We opened our doors at our original location in the Bryant Park neighborhood in 2014. We always envisioned that we wanted a few stores, but it’s a very homegrown business. Neither of us had a huge amount of wealth or expertise in building businesses and we didn’t come at this with a ton of capital. So the idea was to build our proof of concept with our original location and then try and build it out.  

Then we a commissary kitchen in DUMBO.  It’s where we’re doing all of our braising for this store, our flagship Bryant Park location, and our third location, which we will open on Lexington between 54th and 55th later this summer. We think the commissary can support a couple more locations beyond that.

How did you know how to build the model?

I spent a lot of my career in finance so that expertise was useful to me to assess the capital needs of the business and how to build something that would attract investors and be a sustainable business. Ricky was a great chef and I knew how to work with small businesses and read a P&L. We approached friends and family for our initial round of capital.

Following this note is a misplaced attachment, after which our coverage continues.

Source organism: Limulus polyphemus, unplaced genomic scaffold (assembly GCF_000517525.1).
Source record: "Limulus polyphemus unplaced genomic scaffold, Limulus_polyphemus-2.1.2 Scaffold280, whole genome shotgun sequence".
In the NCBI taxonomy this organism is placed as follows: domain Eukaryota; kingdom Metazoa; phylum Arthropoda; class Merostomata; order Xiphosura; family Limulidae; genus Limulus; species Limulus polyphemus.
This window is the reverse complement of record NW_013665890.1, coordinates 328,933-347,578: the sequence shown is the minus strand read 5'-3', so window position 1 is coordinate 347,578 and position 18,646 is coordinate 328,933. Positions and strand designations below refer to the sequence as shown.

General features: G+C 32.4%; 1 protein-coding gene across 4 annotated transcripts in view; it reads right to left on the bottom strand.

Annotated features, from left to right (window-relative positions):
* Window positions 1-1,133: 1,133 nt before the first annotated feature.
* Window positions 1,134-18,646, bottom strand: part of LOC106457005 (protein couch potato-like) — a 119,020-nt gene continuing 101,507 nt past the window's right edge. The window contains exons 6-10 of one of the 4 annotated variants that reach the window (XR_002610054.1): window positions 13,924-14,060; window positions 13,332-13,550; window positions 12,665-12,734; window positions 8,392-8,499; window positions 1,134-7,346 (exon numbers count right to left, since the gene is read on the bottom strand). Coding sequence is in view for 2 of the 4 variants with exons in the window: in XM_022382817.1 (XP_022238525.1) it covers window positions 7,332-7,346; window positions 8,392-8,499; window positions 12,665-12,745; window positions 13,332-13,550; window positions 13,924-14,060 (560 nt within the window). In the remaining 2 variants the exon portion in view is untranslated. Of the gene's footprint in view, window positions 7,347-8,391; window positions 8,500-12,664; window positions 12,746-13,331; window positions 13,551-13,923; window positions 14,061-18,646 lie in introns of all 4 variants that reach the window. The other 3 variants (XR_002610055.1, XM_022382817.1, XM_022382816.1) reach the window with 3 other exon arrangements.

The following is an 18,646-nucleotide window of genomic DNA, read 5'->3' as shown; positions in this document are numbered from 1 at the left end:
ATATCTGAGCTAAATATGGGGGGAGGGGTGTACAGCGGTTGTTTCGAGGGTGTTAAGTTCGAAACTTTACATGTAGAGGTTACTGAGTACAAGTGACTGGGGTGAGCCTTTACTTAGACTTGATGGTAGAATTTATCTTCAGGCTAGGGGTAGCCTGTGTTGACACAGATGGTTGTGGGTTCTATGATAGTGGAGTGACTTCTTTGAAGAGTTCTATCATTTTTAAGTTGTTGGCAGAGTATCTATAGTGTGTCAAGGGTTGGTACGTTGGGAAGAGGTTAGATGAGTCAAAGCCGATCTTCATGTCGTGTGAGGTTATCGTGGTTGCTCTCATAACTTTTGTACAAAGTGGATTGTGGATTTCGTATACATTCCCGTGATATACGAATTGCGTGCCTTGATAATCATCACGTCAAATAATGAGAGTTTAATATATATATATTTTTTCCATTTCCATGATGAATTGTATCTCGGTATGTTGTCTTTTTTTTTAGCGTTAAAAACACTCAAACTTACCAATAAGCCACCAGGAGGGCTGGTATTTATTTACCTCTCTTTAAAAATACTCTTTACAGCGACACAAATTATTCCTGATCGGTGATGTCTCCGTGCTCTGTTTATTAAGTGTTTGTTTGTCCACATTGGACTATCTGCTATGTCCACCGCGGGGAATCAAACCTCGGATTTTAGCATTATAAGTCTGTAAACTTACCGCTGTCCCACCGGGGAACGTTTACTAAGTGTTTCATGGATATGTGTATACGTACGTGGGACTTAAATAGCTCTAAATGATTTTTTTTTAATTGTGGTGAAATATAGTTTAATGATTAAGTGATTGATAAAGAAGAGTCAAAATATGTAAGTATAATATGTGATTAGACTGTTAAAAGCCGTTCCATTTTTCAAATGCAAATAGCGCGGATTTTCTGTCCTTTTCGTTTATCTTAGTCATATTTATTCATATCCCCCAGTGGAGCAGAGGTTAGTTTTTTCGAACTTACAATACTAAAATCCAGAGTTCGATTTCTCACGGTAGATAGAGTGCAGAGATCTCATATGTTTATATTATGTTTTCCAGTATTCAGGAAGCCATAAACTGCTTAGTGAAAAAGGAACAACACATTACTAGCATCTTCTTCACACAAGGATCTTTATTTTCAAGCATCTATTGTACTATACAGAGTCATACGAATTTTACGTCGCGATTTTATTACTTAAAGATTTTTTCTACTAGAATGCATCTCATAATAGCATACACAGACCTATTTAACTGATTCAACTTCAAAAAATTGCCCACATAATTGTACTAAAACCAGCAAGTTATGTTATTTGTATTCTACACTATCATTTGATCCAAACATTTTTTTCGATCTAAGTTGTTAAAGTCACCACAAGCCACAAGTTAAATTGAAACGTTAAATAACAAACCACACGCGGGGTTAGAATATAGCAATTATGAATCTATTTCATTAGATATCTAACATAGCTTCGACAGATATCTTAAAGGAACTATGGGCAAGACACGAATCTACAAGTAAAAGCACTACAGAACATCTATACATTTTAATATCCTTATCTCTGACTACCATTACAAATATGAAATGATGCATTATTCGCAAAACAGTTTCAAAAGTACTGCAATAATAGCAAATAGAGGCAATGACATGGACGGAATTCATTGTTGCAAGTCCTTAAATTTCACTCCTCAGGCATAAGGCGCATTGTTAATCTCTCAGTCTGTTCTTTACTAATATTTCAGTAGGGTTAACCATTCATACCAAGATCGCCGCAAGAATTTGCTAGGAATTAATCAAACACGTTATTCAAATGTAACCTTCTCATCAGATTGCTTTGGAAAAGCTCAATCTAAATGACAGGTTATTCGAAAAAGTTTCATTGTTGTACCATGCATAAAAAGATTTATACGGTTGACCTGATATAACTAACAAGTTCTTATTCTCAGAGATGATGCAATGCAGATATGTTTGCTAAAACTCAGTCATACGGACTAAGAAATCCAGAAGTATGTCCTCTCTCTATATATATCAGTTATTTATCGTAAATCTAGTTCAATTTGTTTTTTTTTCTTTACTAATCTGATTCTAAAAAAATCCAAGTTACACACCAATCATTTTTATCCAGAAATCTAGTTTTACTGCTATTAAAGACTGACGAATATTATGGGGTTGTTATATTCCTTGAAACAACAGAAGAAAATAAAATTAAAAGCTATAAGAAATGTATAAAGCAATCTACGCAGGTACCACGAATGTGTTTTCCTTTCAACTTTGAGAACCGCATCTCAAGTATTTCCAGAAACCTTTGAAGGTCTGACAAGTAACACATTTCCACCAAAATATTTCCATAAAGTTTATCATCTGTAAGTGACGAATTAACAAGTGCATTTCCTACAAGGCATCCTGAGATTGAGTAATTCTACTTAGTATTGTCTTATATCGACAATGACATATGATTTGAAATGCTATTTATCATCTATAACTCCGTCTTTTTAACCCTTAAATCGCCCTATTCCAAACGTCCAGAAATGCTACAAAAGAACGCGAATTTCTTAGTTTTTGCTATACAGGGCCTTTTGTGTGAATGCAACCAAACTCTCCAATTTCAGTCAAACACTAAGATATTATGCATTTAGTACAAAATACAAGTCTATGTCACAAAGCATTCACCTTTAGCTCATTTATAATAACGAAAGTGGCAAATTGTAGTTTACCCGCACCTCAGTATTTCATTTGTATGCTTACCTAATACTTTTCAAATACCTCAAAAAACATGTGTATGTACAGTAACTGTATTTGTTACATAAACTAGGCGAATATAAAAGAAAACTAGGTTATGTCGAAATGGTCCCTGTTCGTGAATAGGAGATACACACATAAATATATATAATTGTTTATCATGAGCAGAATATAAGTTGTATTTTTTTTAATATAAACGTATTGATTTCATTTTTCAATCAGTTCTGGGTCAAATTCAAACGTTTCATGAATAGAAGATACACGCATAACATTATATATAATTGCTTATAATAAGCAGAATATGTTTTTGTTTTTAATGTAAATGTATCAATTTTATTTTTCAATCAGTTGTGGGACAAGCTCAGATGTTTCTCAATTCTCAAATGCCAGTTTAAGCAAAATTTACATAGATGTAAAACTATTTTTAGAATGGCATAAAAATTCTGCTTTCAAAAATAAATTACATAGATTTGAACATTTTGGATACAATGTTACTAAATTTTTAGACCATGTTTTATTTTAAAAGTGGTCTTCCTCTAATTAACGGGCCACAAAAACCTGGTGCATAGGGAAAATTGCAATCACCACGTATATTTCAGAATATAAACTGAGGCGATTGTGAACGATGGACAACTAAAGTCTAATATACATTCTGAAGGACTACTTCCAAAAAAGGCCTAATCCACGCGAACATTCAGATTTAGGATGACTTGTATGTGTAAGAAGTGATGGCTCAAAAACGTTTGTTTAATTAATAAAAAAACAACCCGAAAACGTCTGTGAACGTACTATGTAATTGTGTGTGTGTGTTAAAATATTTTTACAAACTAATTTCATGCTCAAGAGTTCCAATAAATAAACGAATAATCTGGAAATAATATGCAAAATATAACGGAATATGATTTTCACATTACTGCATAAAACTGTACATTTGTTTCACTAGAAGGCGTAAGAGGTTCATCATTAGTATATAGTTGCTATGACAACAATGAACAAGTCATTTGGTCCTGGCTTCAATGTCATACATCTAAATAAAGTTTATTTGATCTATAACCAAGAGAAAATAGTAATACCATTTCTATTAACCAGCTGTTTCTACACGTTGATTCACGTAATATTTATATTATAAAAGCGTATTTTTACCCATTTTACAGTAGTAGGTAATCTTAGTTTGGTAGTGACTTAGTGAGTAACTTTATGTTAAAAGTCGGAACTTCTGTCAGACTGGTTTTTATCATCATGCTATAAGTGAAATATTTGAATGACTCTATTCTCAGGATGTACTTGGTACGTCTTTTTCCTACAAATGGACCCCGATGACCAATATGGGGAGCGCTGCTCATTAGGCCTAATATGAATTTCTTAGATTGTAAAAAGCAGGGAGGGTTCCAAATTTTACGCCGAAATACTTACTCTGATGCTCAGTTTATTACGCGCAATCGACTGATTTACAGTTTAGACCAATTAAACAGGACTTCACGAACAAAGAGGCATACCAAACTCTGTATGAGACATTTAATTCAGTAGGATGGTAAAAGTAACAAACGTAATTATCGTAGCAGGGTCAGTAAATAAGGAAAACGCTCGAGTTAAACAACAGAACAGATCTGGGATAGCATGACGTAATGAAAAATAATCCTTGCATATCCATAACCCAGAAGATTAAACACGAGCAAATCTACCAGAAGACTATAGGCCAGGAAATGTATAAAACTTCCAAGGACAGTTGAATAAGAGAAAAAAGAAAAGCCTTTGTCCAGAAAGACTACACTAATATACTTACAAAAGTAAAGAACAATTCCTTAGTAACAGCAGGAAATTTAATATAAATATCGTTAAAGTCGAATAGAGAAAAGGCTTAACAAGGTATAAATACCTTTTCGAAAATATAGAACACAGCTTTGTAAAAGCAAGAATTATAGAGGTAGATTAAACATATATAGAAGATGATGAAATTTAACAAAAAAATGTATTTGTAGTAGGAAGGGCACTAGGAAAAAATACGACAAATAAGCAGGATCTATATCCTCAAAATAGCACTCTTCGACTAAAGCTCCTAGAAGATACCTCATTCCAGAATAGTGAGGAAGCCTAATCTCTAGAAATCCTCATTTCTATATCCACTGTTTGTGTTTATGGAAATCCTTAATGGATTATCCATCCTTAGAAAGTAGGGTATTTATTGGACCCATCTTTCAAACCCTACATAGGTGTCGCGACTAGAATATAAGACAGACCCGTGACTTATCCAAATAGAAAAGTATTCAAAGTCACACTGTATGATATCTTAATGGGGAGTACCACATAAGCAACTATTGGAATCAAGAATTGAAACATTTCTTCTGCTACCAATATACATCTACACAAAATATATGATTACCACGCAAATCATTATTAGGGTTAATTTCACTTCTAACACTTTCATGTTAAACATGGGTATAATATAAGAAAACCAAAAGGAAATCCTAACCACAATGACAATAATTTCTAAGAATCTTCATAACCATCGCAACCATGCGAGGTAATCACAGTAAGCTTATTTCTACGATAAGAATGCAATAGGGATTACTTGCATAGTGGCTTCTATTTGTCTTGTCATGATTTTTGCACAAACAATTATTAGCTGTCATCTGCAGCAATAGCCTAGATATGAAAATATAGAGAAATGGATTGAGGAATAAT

Why did you choose Bryant Park as your first location?

In a city like New York, real estate prices are insane and most businesses will fail simply based on bad real estate decisions. You have to say, ‘Where am I going to get the highest concentration of the customers I am looking for.’ I knew that we had built the concept around being able to make hundreds of sandwiches an hour and so midtown was an ideal place for us.

We had certain neighborhoods in mind but we didn’t have all the money in the world and we wanted to do this in a less risky way so we thought we should make sure we’re in the right neighborhood, if not the best spot in that neighborhood. Instead we decided we would hustle a little harder to market ourselves and get our customers to find us because we had a lot of confidence that once they did we’d build a great business. So rather than pay for the corner spot on the middle of a busy avenue we are in the middle of the longest street in Manhattan which is between 5th and 6th avenues.